Quiz: How Much Do You Know About Cholesterol?

1. Controlling your cholesterol will help prevent which of the following conditions?

a. Heart failure

b. Angina (chest pain)

c. Stroke

d. All of the above

2. Which of these steps will do the MOST to help lower your cholesterol level?

a. Choosing foods low in cholesterol

b. Choosing foods low in saturated fat

c. Choosing foods low in monounsaturated fat

d. Choosing foods low in polyunsaturated fat

3. What's the best measure of your risk for a heart attack?

a. Your total cholesterol level

b. Your HDL, or good cholesterol

c. Your LDL, or bad cholesterol

d. Your cholesterol ratio

4. Which of these will help you control your cholesterol levels?

a. Regular exercise

b. Avoiding cigarettes

c. Alcohol in moderation

d. All of the above

5. Which of these foods contains the most cholesterol?

a. Three ounces of chicken (white meat, no skin)

b. One tablespoon of butter

c. One ounce of cheese

d. One large egg

6. Saturated fat is a villain when it comes to raising cholesterol levels. Which dish is highest in it?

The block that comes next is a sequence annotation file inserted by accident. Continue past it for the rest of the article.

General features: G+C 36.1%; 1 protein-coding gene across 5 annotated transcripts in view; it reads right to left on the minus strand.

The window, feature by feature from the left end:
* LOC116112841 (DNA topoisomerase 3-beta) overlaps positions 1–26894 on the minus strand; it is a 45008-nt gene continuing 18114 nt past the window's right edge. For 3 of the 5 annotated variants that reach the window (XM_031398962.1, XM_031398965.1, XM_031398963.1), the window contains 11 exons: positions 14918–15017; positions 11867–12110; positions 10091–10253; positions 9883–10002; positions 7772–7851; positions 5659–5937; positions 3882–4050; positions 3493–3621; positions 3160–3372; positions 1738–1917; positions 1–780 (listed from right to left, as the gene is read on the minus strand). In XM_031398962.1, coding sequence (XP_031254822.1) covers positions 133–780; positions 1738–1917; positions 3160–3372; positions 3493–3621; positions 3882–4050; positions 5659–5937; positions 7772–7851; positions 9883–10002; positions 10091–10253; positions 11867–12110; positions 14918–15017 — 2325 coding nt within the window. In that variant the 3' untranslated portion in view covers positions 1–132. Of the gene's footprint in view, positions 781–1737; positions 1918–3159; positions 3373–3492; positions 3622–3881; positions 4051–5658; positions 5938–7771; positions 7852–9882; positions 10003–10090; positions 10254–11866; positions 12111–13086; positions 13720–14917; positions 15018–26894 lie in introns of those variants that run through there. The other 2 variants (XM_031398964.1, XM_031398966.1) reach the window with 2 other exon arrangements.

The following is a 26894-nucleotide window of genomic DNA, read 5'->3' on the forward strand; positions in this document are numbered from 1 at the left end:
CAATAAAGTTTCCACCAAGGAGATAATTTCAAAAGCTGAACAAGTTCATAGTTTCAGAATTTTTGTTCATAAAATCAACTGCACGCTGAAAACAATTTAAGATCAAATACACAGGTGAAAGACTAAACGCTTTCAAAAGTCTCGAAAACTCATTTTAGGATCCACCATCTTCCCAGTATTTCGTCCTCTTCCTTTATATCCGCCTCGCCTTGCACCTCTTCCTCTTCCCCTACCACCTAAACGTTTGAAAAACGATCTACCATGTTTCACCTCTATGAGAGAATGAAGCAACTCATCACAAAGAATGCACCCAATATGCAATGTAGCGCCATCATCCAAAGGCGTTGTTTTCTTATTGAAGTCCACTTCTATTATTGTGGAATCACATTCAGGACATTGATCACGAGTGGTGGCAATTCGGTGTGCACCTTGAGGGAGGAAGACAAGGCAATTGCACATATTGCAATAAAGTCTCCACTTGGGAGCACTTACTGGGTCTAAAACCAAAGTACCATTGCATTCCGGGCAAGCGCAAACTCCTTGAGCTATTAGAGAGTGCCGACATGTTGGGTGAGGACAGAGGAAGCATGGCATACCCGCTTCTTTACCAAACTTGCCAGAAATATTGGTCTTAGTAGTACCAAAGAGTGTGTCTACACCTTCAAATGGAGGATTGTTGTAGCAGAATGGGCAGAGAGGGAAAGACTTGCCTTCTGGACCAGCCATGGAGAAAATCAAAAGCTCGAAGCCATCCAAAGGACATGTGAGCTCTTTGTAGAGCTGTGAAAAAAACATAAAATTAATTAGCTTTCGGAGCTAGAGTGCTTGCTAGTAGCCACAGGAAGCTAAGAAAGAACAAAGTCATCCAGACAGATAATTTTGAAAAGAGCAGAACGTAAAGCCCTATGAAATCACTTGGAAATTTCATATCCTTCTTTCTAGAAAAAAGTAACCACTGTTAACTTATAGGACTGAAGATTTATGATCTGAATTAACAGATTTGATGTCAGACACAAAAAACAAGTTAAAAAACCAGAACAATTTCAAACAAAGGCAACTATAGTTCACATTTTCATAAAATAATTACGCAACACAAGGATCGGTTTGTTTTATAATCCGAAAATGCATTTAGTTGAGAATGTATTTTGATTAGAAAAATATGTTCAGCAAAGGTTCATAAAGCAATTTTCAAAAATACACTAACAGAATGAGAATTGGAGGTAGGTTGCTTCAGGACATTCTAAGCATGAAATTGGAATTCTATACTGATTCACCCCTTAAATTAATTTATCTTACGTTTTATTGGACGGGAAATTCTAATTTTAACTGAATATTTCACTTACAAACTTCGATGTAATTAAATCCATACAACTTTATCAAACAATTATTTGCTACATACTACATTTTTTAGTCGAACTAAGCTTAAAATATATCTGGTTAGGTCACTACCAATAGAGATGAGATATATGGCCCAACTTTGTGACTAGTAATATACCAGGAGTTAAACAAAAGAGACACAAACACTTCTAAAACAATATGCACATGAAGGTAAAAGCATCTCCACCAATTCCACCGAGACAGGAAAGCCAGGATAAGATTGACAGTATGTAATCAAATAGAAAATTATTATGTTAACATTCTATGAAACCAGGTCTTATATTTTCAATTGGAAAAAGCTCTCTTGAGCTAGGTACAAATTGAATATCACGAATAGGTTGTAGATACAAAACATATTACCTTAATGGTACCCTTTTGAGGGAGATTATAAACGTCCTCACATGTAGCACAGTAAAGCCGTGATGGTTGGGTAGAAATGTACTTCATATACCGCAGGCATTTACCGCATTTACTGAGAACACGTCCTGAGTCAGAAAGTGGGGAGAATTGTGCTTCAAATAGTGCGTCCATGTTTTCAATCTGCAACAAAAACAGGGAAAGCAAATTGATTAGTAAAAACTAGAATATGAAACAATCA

a. Dinner of two pork chops and mashed potatoes with butter

b. Breakfast of two eggs, two slices of bacon, two sausage links, and two pancakes

c. Starbucks Cinnamon Scone

d. Starbuck's White Chocolate Mocha

e. Large order of cheese fries with Ranch dressing

Your Results

1. Controlling your cholesterol will help prevent which of the following conditions?

The correct answer is: d. All of the above.

If you have too much cholesterol in your blood, it can start sticking to the walls of your arteries, a condition called atherosclerosis. If the arteries that feed your heart become clogged, you can suffer angina, heart attack, or stroke. Heart attacks, in turn, often lead to heart failure.